By Darren Lum
Published Jan. 30 2018
Haliburton will be hosting Storm the Trent for the first time in the adventure race’s 17 year history.
Seven hundred competitors are expected to descend upon Haliburton to compete in the multi-sport event during the May 26-27 weekend.
People of all ages from beginners to the elite competitors and everyone in between will have a chance to paddle kayaks and canoes across the lake pedal their mountain bikes up and over formations of the Canadian Shield under a canopy of mixed forests and hike along meandering trails to complete courses.
Storm the Trent founder and race director Sean Roper said Haliburton ticked all the necessary boxes of an ideal venue for the competition.
“The key features that we look for in this race largely is to be close to a body of water have a good size venue that can accommodate up to 300 or 400 people a day like a hockey arena which of course you have and proximity to trail systems which Haliburton has in spades” he said.
In the past the event had been held throughout the City of Kawartha Lakes including Warsaw Tweed and in the Rice Lake area.
This is the first time in close to a decade the event has used a new venue. Coming here is exciting for Roper and his team.
“We’re exploring new terrain and being in a new community is always exciting. We’re pretty pumped about it” he said.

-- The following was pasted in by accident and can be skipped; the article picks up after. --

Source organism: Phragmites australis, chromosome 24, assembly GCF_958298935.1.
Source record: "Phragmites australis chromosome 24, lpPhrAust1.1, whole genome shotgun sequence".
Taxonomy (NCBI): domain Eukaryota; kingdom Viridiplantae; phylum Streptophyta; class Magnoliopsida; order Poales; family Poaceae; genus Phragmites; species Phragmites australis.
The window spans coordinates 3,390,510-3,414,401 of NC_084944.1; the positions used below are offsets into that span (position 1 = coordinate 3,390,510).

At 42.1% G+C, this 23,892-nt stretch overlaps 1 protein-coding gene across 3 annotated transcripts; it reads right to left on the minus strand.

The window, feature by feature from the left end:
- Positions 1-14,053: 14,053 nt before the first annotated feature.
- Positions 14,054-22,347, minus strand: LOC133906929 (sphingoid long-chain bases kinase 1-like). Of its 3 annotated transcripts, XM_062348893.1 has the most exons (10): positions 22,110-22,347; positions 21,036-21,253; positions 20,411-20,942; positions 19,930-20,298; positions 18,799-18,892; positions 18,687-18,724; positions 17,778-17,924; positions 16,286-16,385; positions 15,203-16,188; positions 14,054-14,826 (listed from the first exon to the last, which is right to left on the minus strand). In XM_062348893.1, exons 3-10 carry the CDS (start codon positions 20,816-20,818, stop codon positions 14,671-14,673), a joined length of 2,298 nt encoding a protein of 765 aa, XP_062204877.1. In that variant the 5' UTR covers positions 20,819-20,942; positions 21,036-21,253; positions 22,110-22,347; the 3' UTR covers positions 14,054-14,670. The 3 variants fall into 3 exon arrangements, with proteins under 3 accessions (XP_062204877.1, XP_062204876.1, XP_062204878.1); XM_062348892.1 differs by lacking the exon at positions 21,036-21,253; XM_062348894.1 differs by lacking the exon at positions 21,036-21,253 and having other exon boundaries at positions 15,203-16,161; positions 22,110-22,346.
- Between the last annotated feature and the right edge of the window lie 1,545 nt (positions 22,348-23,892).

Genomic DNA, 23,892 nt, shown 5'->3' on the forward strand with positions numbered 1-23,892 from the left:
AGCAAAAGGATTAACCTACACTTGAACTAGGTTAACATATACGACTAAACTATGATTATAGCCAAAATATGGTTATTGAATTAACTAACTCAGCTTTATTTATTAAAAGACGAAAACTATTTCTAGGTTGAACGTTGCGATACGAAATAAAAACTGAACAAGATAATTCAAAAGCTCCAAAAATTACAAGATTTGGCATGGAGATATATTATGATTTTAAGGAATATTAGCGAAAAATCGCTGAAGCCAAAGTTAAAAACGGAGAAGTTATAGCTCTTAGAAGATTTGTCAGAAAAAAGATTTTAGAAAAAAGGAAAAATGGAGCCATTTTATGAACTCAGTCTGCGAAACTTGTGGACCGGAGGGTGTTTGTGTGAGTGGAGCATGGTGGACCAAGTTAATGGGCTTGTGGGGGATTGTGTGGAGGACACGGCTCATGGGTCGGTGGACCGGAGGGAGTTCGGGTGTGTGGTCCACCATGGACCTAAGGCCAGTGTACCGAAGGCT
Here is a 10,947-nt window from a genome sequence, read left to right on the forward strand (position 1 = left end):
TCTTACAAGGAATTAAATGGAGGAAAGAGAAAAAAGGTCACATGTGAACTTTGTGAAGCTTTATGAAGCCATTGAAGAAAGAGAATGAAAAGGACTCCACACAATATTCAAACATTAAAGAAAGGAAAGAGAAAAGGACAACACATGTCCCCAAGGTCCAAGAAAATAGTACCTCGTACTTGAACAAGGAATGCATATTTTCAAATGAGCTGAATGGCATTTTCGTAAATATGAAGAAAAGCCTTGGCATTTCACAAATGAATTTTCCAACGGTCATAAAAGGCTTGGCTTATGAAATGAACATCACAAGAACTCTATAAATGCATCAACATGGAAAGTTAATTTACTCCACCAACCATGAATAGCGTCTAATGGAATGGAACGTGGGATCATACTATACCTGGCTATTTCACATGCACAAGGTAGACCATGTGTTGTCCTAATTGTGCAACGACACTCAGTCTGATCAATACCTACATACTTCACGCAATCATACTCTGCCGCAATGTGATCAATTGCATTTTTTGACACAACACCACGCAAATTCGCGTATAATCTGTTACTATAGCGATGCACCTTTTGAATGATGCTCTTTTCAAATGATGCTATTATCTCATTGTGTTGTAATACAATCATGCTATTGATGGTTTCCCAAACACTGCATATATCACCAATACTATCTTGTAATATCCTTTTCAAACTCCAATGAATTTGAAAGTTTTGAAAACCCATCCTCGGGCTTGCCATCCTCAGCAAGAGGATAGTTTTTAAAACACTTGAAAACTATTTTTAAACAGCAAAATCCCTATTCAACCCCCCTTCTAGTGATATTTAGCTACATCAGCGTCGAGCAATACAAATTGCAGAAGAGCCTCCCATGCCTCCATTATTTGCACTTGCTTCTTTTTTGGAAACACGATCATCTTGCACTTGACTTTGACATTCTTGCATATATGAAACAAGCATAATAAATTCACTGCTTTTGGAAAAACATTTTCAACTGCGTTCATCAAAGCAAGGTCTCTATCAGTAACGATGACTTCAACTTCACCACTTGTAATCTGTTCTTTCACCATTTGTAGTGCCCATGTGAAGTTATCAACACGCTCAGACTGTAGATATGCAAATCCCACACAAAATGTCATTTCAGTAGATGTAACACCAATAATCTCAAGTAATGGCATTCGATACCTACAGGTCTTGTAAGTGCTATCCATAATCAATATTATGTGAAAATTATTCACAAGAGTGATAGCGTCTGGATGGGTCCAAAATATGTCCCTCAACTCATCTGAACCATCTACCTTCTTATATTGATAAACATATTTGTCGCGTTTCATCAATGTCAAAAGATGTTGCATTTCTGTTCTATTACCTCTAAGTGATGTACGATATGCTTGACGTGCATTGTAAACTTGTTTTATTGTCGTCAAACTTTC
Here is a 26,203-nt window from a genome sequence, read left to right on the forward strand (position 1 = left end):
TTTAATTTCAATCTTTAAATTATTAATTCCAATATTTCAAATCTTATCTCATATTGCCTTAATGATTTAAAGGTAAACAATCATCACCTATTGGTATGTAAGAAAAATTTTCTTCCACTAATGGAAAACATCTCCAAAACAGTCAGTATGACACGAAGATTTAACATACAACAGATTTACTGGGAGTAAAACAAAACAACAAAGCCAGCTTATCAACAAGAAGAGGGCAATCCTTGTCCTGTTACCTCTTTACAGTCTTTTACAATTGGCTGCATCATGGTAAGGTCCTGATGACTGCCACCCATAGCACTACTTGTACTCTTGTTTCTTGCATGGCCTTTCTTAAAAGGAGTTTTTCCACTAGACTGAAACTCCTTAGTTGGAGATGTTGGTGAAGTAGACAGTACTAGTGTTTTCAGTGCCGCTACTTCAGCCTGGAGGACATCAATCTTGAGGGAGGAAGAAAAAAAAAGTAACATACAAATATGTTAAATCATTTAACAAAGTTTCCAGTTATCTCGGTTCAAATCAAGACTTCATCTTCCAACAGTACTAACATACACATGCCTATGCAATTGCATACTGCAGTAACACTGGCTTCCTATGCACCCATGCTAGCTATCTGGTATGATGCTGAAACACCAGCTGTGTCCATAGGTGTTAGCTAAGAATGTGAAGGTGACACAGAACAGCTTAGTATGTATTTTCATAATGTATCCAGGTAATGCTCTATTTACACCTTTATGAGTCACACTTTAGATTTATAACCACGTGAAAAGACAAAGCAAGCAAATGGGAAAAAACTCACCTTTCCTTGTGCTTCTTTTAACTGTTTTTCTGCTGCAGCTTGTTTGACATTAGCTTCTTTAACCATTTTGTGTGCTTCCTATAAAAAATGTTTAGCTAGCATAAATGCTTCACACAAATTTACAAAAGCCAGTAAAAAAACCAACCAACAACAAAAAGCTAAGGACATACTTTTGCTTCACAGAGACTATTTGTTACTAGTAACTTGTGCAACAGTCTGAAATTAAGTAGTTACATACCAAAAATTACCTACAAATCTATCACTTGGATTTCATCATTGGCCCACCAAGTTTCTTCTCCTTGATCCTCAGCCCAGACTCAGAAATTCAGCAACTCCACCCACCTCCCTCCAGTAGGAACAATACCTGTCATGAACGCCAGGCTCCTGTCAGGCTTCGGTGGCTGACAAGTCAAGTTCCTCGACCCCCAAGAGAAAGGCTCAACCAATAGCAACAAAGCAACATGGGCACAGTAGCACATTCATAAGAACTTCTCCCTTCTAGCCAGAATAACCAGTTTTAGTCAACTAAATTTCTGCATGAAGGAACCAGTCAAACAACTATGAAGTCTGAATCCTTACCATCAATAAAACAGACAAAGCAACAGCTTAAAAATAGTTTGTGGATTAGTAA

Haliburton offers a greater number of connected bodies of water than in previous locations reducing portaging and the rolling terrain adds a higher degree of challenge. Around the village of Haliburton there are trails such as Glebe Park and Rail Trail which are suitable for his event he said.
Competitors can compete on their own in pairs or in teams of four including a new family category with two or four with racers aged 13 and under. Competitors will paddle mountain bike and trek or hike using navigational skills to complete their respective courses.
Volunteers who will be given a T-shirt and a lunch are welcome Roper said.
Head Lake Park will be the staging area and serve as the primary transition area while the A.J. LaRue Arena will be the home base. Roper said there will not be any road closures.
He is the founder and organizer of the RockstAR adventure race which has been held annually in the summer for several years at Bark Lake outside of Gooderham. Roper first came to the Highlands to compete in the Frontier Adventure Challenge close to 15 years ago at Bark Lake.
Thus far he said early response has been great owed to the beauty of Haliburton and its proximity to amenities and accommodations.
There has been “almost as many if not the most respondents to our early entry cutoff which was Jan. 1 as we’ve ever had in our 17 year history. There’s definitely been interest in hosting this in this region. We’ll see how this plays out in terms of total number on race day” he said.
With the vast options for race courses the only thing left to know is if final numbers prove to be strong enough for a return.
Haliburton has the potential for Storm the Trent to conceivably have years of course possibilities.
“We always want to make the race a bit different every year with a new course design. We’re always exploring new territory. That opportunity is definitely available in Haliburton” he said.
See www.stormthetrent.com for more information.